So just as eighteen years of affliction is a perversion of life, so using the Sabbath as an excuse to prolong suffering is a perversion of the Sabbath. The Sabbath is a gift and a mercy. But an understanding of a fearful, frightening God and a conflation of divinity with violence seeps the joy out of the Sabbath, or uses it as a tool of control and submission. Scripture tells the story of humanity’s evolving understanding of God. Where humans found power in violence, exclusion, and uniting over and against enemies, God reveals God’s self as Love and mercy. So a day of holy observance can be interpreted sacrificially, or it can be interpreted mercifully. And Jesus said, “Go and learn what this means: I desire mercy, not sacrifice.” Jesus violates an abusive interpretation of the Sabbath to uphold the true meaning of the Sabbath.
What Connections Can We Make?
Jesus’s act of bold compassion, in defiance of the leadership of his time, reminds me of a saying I read from a conscientious objector, that sometimes “civil disobedience is Gospel obedience.”
When laws violate our vocation as image-bearers of the Living God, as image-bearers of Love, then we are called to to listen to another Authority, speaking to us from deep within our being.
When Jesus healed on the Sabbath, he was slandered as a criminal. But his actions went beyond obedience; they were acts of Love in full communion with Love. He knew, more clearly than all of us, the Spirit of Life that the laws were made to serve.
At their best, the laws we make to govern ourselves are meant to protect and sustain us. When they fail to do this; when they exploit, harm, or degrade, they serve a purpose in conflict with Love and with Justice. As Saints Augustine, Thomas Aquinas, and Martin Luther King Jr. have said, “An unjust law is no law at all.”
So when I consider this story, I am heartened by all who have defied perversions of authority in obedience to Love. I think of Harriet Tubman and conductors along the Underground Railroad. I think of André Trocmé and the village of Le Chambon which harbored Jewish people during the Holocaust. I think of Daniel Berrigan and the Cantonsville Nine who could not do otherwise but to burn draft cards instead of children. I think of Scott Warren and “No More Deaths” as people are prosecuted for leaving water in the desert for desperate migrants, many of whom die in the scorching heat trying so hard to find a better life for themselves and their children. I think of Black Lives Matter, Palestinians marching in Gaza, and the protesters striving for democracy in Hong Kong. I think of the courage and compassion it takes to shake the unjust foundations of the status quo in order to build a stronger foundation rooted in justice, rooted in the Truth that we are all made in love, for love, and to love.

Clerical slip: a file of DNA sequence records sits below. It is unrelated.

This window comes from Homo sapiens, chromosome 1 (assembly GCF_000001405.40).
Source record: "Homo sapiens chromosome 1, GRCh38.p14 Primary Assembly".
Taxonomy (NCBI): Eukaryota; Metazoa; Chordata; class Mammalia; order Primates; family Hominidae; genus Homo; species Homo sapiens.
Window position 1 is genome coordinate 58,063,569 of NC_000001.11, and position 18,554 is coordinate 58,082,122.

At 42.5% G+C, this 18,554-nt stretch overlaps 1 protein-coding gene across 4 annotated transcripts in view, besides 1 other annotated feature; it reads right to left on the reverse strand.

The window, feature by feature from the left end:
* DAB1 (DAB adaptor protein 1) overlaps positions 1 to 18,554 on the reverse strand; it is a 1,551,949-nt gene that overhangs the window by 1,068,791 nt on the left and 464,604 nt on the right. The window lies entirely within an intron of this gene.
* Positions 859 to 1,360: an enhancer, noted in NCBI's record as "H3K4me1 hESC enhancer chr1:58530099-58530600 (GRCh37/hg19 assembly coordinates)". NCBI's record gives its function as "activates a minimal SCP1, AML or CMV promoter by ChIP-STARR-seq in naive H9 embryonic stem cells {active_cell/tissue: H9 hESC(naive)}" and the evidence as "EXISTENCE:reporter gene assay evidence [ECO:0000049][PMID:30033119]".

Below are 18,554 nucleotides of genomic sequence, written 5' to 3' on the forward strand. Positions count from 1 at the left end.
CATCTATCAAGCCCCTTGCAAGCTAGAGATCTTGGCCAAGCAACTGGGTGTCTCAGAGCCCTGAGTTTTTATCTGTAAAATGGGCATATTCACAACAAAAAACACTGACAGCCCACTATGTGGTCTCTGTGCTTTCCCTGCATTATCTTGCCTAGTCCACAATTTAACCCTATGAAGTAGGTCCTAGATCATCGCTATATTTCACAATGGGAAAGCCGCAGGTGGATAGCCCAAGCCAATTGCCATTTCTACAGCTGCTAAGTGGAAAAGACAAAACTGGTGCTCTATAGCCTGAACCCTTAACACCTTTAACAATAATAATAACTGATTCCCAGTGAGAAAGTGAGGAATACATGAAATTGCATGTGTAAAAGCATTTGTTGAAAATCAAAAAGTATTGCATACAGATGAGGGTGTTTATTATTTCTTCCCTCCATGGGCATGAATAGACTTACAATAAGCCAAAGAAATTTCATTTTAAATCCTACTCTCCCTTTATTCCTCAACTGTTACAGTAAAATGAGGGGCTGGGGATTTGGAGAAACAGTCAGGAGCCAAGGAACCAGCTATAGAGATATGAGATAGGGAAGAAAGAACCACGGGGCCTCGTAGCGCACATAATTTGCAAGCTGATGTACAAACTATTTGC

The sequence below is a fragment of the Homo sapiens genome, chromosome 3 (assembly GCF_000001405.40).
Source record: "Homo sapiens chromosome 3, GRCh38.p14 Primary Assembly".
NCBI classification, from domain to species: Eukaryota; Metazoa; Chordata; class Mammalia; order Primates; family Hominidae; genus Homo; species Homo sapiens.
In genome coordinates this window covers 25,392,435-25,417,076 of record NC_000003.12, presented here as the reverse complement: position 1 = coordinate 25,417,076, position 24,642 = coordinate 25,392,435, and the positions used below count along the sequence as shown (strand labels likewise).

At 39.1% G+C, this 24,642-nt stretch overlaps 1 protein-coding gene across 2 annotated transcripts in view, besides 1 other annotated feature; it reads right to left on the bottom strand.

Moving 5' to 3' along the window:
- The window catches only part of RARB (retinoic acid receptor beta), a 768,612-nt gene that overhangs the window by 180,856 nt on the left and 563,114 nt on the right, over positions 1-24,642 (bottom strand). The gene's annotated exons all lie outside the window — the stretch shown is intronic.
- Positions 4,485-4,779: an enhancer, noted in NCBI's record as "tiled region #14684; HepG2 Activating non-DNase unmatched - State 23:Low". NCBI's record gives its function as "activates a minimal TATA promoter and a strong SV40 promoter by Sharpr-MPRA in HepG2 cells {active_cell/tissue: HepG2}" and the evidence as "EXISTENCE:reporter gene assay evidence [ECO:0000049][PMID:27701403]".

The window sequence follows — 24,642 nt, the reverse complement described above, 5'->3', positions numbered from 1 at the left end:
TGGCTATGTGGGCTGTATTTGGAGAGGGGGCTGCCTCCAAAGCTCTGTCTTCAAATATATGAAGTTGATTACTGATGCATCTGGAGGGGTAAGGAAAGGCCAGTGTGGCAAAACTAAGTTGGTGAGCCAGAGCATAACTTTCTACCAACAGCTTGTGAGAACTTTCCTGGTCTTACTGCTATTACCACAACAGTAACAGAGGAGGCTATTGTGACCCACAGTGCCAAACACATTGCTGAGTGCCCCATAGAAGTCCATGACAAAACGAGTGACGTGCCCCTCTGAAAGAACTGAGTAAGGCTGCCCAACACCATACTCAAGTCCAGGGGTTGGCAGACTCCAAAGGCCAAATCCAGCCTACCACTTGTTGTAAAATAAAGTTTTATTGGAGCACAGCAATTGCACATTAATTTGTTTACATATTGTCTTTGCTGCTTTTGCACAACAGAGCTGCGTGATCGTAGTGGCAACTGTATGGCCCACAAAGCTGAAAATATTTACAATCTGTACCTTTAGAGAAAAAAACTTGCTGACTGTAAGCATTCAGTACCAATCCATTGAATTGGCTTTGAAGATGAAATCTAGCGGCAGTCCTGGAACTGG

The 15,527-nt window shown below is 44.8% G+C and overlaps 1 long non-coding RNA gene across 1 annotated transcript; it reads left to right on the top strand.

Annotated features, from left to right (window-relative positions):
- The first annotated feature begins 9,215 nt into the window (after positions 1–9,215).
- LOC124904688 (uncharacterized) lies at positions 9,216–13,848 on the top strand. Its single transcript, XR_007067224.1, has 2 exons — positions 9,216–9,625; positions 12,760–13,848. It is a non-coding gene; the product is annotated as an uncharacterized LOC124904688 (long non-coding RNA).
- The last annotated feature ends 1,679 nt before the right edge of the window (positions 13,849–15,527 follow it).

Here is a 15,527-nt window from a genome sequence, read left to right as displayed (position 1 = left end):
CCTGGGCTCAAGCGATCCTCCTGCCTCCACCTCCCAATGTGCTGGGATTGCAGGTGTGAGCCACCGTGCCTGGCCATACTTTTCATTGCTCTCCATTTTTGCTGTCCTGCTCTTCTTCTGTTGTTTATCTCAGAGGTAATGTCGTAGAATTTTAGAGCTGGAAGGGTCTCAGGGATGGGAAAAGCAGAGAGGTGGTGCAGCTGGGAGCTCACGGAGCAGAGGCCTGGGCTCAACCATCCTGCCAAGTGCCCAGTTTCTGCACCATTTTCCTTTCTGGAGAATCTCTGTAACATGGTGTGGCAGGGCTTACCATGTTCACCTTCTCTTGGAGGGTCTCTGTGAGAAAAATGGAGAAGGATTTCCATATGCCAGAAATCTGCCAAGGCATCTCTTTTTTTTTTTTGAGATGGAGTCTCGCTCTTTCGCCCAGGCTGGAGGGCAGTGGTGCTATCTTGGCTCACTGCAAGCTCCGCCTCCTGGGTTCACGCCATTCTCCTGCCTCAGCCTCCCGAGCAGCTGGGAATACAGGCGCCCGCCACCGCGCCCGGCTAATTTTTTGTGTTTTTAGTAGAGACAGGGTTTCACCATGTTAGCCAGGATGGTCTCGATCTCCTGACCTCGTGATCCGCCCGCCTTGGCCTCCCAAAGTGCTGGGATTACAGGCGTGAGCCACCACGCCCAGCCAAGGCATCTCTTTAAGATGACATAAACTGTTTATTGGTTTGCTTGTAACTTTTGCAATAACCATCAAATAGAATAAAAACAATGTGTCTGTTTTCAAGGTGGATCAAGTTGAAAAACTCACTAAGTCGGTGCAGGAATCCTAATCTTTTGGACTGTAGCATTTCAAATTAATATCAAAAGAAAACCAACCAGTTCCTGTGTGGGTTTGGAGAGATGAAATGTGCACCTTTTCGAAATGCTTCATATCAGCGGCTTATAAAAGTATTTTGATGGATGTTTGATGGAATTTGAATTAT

What Am I Called To Do?
Reflecting on the Sabbath as a time of relaxing in the beauty of creation and Jesus’s radical Gospel obedience to Love as he healed this woman, I feel called to examine, with care and compassion, the foundation, purpose, and results of the laws of my own land and the social norms that govern my daily life. Where do the laws and customs we are conditioned to follow uphold the dignity, truth, and beauty of life, and where do they demean, belittle, exploit or harm life? Where is harm being done under the veil of good, just as the good of the Sabbath was being used to justify indifference to suffering? I can think of many answers…
If I am not ready for the consequences that come from breaking unjust laws, how may I work to change those laws? How may I petition, advocate, raise awareness? How may I summon the courage to break the status quo of silence when I see suffering? How may I pray, connecting myself to the Source of Love and using that energy to replenish my hope in the best of humanity? How may I stay grounded in the Truth that Love is more powerful than hate, that all will be well? Isn’t this connection what the Sabbath is for? How may I ensure that those who suffer injustices under a million false justifications may find their Sabbath, their ability to rest knowing that they are loved? What is my role in creating a world that honors Love by loving all?
I do not know the answers to all of these questions, but I believe that grounding myself in Love each morning, taking the time to reflect on the truth of Love, holding a little Sabbath daily, is one thing I can do to remind myself of the One whom I follow. Grounding myself in love and rejoicing in awe and gratitude, I am reinvigorated to love the whole world.
How does this scripture speak to you? What are you called to do?
Jesus Unmasked is an invitation to join a search for the presence of the living Christ in scripture. The path of Jesus leads to joy and peace, but too often we see Jesus through the masks of our own limited perspectives. Masks of exclusive theology and violent cultural lenses obscure the truth: Jesus is Unconditional Love. We see Jesus unmasked when we allow him to unmask us, lifting the blinders of bias from our eyes. In the unmasked face of Jesus, there is hope, acceptance, and forgiveness that frees us from fear, that we may live into our fullest selves as reflections of God’s love. We welcome you to join us live on the Raven Foundation Facebook page.